Samantha Bricks, die gerade aktuell wieder Schlagzeilen macht, weil sie meint, dass sie zu hübsch ist und sie deswegen alle Frauen hassen, hatte früher wohl ein besseres Bild von Frauen und wollte dem patriarchischen Elend entfliehen, indem sie in ihrer Firma nur Frauen angestellt hat.
Working in TV is notoriously difficult for women. There is a powerful old boys‘ network, robust glass ceiling and the majority of bosses are misogynistic males. Gradually, what had started out as a daydream – wouldn’t it be great if there were no men where I worked? – turned into an exciting concept. I decided to create the first all-female production company where smart, intelligent, career-orientated women could work harmoniously, free from the bravado of the opposite sex. In hindsight, I should have learned the lessons of my past – at my mixed secondary school I was bullied by a gang of nasty, name-calling girls, so I knew only too well how nasty groups of women could become. And working in TV, I’d met lots of super-competitive ‚door-slammers‘ who’d do anything to get to the top. But I told myself that, with the right women, work could be wonderful.
But within a week, two cliques had developed: those who had worked together before and those who were producing ’new ideas‘. Most days would bring a pointed moment when some people were invited out for lunch or a coffee break – and some weren’t. Nothing explicit was ever said; the cutting rejection was obvious enough. Even when we all went to the pub after work, strict divisions remained, made clear according to who sat where around the table and who would be civil – or not – to whom. Fashion was a great divider, though in this battlefield everyone was on their own. Hideously stereotypical and shallow as it sounds, clothes were a huge source of catty comments, from sly remarks about people looking over-dressed to the merits of their fake tan application. I always felt sorry for anyone who naively showed off a new purchase in the office, because everyone would coo appreciatively to their face – then harshly criticise them as soon as they were out of earshot. This happened without exception. Sienna Miller recently said the sisterhood does not exist after she experienced bitchy comments from other women My deputy, Sarah, the general manager, first showed how much style mattered when she advertised for an office assistant and refused to hire the best-qualified girl because she could not distinguish Missoni from Marc Jacobs. This girl would have been making tea and running errands. But I didn’t challenge the decision not to hire her because I had a policy of picking my battles carefully. The office was like a Milan catwalk, but with the competitiveness of a Miss World contest – and the low cunning of a mud-wrestling bout. A fashion spat ended one friendship when Sarah and our young development researcher received the same surprise Christmas gift – a Chloe Paddington bag worth £900. When they clocked the matching bags in the office, it was like pistols at dawn. They forced a few compliments, but relations never recovered, to the expense of my company. Another time, when two members of staff bought the same jeans, one proclaimed: ‚They’ll look better on me, because I’m a size eight and she’s a ten.‘ It didn’t take long for the office to become divided between the girls who wore make-up and those who didn’t. Comments from the former were typically ‚Doesn’t she know what spot cover-up is?‘ or ‚Has she ever met a hairbrush?‘, while the no-make-up clan were equally biting, with comments – behind their backs, naturally – such as ‚People on the morning bus must think she’s a prostitute‘; or ‚She looks like a slapper‘. The obsession with appearance meant nearly all the staff were on diets. If I bought a tuna mayonnaise baguette for lunch, I would overhear staff commenting that I was pig – I’m a size 12. Two of the skinny girls often snidely said about the largest girl: ‚I’d kill myself if I got that fat.‘ One of the assistants got her own back on the food police for several weeks by pretending to buy them fat-free lattes. . . which were really full-fat. Employees considered it acceptable to take time off for beauty treatments – and not out of their holiday allowance. One girl regularly came in late because she was getting her hair coloured, and when I mentioned this she blew up in outrage. Though at least she had a reason; most just turned up late regardless, and huffed ‚That’s the time my train gets in‘ if I pointed at the clock.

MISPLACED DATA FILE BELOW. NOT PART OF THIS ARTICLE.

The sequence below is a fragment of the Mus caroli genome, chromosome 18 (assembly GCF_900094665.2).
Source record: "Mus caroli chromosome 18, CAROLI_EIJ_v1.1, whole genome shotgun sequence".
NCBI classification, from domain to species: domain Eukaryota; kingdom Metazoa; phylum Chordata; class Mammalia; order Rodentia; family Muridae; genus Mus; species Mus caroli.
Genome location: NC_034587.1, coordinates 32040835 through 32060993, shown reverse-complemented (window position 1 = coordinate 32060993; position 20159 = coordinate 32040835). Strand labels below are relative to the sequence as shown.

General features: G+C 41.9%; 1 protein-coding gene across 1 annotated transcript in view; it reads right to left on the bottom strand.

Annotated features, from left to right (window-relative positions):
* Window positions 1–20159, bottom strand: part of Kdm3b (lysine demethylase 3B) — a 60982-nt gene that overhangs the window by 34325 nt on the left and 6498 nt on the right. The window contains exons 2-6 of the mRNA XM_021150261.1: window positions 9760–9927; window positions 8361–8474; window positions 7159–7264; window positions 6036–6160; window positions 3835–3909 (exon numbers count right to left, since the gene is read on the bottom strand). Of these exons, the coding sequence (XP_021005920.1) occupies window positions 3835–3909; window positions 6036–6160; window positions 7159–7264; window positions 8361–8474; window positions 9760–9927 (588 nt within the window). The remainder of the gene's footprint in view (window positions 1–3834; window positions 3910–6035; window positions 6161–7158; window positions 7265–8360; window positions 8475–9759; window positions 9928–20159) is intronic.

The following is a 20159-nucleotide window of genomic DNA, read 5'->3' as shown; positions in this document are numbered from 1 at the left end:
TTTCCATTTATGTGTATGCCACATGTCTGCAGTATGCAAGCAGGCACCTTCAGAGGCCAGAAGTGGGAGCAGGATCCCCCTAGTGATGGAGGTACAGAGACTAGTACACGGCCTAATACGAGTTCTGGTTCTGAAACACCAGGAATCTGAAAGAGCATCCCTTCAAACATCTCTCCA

Es geht noch eine Weile weiter, aber ich will nicht den ganzen Artikel kopieren.
And while I stand by my initial reason for excluding male employees – because they have an easy ride in TV – if I were to do it again, I’d definitely employ men. In fact, I’d probably employ only men. (…)
Though I will not absolve myself of all guilt, I believe the business was ruined by the destructive jealousy and in-fighting of an allfemale staff. Their selfishness and insecurities led to my company’s demise. When I needed the socalled ‚Sisterhood‘, believe me, it just wasn’t there.
Es kann natürlich sowohl ihre Schuld gewesen sein, weil sie die falschen Frauen ausgesucht hat und zudem es nicht geschafft hat, selbst für Ordnung zu sorgen, es kann auch einfach sein, dass sie sich selbst von Schuld freisprechen will, um sich besser zu fühlen. Aber es mag denen als Warnung dienen, die meinen, dass alles besser wäre, wenn alle Machtpositionen mit Frauen ausgefüllt wären.
Das auch bei Frauen eine hohe intrasexuelle Konkurrenz besteht und diese gerade dann ausgelebt werden kann, wenn viele besonders karriereorientierte Frauen untereinander in Konkurrenz stehen, nicht nur um Jobs, sondern auch um Status und Rang innerhalb der Gruppe, kann eben dazu führen, dass auch hier erhebliche Spannungen auftreten.